Nikolai Berdyaev
1874 - 1948

Philosophy ... is the creative perception by the spirit
of the meaning of human existence.
-- Solitude and Society



Biographical Note
    by E. L. Allen
Brief Biography
    by Nino Langiulli

Berdyaev's Philosophy

Berdyaev Quotes
8th Day of Creation

Articles & Essays


Discussion List




Freedom in God
A Guide to the Thought of Nicholas Berdyaev
by E. L. Allen

5. The New Middle Ages

It would be completely to misunderstand Berdyaev at this point to suppose that what he is calling us to is the creation of some improved social organisation. Organisation belongs for him in the secondary sphere, while the primary sphere is that of the spiritual life. It is therefore a new spirituality which he is concerned to promote and in so far as he trenches upon the political sphere he does so in the name of his principle of the supremacy of the spiritual over the political. We have seen that one of Berdyaev's fundamental positions is that the spirit seeks after an adequate expression of itself in the world of space and time and human relationships, but so often achieves something very much less. It does not succeed in incarnating itself, in becoming the flesh of actual social life, but it is petrified or enslaved in institutions which do not do more than symbolise it, maintain a set of conventions which pretend to express it. What is needed is clear; it is a break-through of the spirit, so that it may refashion the forms of organised society till they become at last adequate to it.

Here we must pause to draw attention to some important distinctions. The first is that between individuality and personality, and in this Berdyaev is in line with Maritain and other contemporary French thinkers. The person differs from the individual by the fact that he does not hold his life as his own, he knows he is the bearer of values which transcend himself, so that he has worth only as their servant and to them he should be willing, if necessary, to sacrifice himself. In the second place, we must distinguish between society as an agglomeration of individuals who are organised in some sort of external relation and community as a fellowship of persons between whom there is communication in self-giving. Finally we may not confuse culture and civilisation. The distinction was already made shortly after the first World War in the pessimistic philosophy of Spengler, for whom civilisation is the death of culture. Culture, we may say, is spiritual and even religious in origin; it is the flowering of the human spirit in great works of art, philosophical systems, heroic personalities, and noble types of morality. But culture develops away from these religious foundations -- here we see a generalisation of what was earlier worked out in connection with the Renaissance and the rise of the modern world. "Culture develops a tendency to disintegrate in its religious and spiritual foundations," it becomes critical and this-worldly, with an interest in power and money. "Civilisation is the passage from culture, contemplation, and the creation of values" to a more practical and utilitarian attitude, with "the will to power at all costs" as "its principle" and economic materialism as its working creed.(16)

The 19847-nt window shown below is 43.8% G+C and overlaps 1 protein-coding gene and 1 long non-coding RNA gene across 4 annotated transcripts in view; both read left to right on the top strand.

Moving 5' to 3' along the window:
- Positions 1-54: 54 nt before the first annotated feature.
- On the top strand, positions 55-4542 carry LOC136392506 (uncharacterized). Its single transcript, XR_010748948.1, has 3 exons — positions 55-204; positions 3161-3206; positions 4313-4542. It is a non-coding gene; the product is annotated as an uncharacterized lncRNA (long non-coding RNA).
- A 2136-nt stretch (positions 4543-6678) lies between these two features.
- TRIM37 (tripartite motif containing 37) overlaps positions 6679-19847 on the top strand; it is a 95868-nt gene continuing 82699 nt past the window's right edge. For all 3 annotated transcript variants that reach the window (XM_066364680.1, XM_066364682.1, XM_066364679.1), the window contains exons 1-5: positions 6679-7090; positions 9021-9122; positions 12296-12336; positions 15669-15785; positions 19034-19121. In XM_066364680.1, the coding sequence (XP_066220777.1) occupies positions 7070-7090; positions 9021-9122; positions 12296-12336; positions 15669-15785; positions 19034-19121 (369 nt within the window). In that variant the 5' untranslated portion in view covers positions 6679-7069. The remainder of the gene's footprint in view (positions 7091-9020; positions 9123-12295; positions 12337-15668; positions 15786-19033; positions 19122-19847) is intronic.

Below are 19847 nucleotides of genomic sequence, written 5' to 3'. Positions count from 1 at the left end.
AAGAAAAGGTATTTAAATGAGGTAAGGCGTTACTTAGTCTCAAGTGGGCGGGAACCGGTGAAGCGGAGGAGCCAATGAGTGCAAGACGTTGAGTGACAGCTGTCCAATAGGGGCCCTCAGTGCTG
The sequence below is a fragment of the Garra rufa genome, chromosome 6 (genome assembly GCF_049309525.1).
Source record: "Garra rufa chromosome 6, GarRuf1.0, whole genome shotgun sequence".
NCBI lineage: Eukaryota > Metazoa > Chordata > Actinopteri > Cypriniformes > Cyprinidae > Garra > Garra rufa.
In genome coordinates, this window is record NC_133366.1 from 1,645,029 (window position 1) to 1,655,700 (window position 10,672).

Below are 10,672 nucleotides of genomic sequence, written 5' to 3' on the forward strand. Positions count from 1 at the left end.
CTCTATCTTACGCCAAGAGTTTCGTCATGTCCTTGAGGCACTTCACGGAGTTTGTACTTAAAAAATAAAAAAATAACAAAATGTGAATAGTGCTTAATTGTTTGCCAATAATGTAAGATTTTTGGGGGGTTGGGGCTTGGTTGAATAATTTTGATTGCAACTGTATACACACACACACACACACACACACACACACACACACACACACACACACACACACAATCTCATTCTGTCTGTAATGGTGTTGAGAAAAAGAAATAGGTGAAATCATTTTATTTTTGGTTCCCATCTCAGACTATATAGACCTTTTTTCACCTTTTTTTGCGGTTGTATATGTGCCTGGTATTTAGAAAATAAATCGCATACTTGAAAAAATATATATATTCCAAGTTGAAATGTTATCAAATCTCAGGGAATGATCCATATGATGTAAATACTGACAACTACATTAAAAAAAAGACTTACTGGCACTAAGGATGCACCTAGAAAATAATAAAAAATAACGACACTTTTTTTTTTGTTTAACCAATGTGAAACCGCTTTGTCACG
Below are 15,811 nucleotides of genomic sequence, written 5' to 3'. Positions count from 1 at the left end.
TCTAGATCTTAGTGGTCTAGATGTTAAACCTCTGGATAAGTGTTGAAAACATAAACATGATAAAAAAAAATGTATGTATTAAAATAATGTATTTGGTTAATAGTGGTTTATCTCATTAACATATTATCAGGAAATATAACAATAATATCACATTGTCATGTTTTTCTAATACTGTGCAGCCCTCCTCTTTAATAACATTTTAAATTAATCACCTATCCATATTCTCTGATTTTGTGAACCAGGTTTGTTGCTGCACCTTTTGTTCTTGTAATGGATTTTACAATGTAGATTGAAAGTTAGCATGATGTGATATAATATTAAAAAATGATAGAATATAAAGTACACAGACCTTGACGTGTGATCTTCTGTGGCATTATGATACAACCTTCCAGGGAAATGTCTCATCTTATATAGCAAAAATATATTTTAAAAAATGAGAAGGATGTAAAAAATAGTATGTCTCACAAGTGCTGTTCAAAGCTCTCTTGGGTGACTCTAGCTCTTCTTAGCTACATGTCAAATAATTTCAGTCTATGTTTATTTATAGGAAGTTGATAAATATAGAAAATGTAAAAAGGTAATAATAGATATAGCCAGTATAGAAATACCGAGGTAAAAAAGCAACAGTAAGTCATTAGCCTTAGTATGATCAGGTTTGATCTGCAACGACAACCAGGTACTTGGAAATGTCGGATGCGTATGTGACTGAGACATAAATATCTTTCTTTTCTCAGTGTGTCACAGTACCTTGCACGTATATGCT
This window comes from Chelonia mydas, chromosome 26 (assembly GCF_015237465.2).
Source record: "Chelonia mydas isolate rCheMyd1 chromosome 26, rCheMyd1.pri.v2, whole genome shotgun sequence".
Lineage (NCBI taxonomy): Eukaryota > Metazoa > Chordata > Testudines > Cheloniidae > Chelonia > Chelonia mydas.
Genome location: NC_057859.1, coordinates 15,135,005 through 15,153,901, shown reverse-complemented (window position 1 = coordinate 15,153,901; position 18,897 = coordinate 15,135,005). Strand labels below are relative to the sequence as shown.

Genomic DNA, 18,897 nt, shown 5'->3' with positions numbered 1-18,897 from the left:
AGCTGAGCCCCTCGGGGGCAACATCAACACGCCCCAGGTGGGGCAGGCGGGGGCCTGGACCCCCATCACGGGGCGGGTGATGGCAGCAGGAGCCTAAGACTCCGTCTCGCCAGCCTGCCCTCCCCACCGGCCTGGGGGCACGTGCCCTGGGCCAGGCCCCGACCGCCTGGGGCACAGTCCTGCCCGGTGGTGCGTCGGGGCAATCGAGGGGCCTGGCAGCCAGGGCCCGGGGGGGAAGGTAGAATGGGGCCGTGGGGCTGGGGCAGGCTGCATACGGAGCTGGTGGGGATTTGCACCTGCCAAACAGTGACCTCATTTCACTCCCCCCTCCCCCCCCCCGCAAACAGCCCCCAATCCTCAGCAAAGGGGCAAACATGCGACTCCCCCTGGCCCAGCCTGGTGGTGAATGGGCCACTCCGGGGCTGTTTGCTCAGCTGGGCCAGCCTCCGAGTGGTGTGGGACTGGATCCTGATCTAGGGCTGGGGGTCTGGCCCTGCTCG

Russian Communism belongs, on this view, not to culture but to civilisation, and as such it cannot satisfy Berdyaev. Still, he would call himself a Christian Socialist, but his Socialism is of a distinctly "personalist" type. That is to say, he wishes society to be organised in such a way as to release to the full the potentialities of the person, in such a way also as to make genuine communion possible between persons. Genuine communion arises in a relationship of love, when we do not merely make contact with each other in virtue of some social function, as employer and worker, as producer and consumer, but share life with our whole selves. This vision of a society in which slavery is replaced by freedom, symbolism by incarnation, will bring, if we serve it faithfully enough, the new Middle Ages.

When Berdyaev comes to outline for us the new social forms which he hopes will arise out of the confusion of our time as men turn again to God, he is apt to be very unsatisfying. Some of his recommendations read too much like the "corporate state" of Mussolini. Again, we are led to regret that he is unable to appreciate the spiritual aspect of democracy; it is not merely a middle-class weapon in the struggle for power, it attempts to do justice to that appreciation of freedom and that reverence for the work of God in man that we admire so much in Berdyaev. But the spirit which actuates him is one which cannot but appeal to us, and I close with some sentences which give it noble expression: "Knowledge, morality, art, all must become religious, not by external constraint but freely and from within. . . . No ecclesiastical hierarchy can now rule and regulate society and the life of the state, no clericalism is able to make use of external force. Nevertheless I cannot re-create the state and a decayed society otherwise than in the name of religious principles. . . . Not for anything in the world would I be free from God; I wish to be free in God and for God. . . . God must be again the centre of our whole life -- our thought, our feeling, our only dream, our only desire, our only hope."(17)

16. The Meaning of History, 213f.
17. The End of Our Time, 105.


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Last revised: February 22, 2008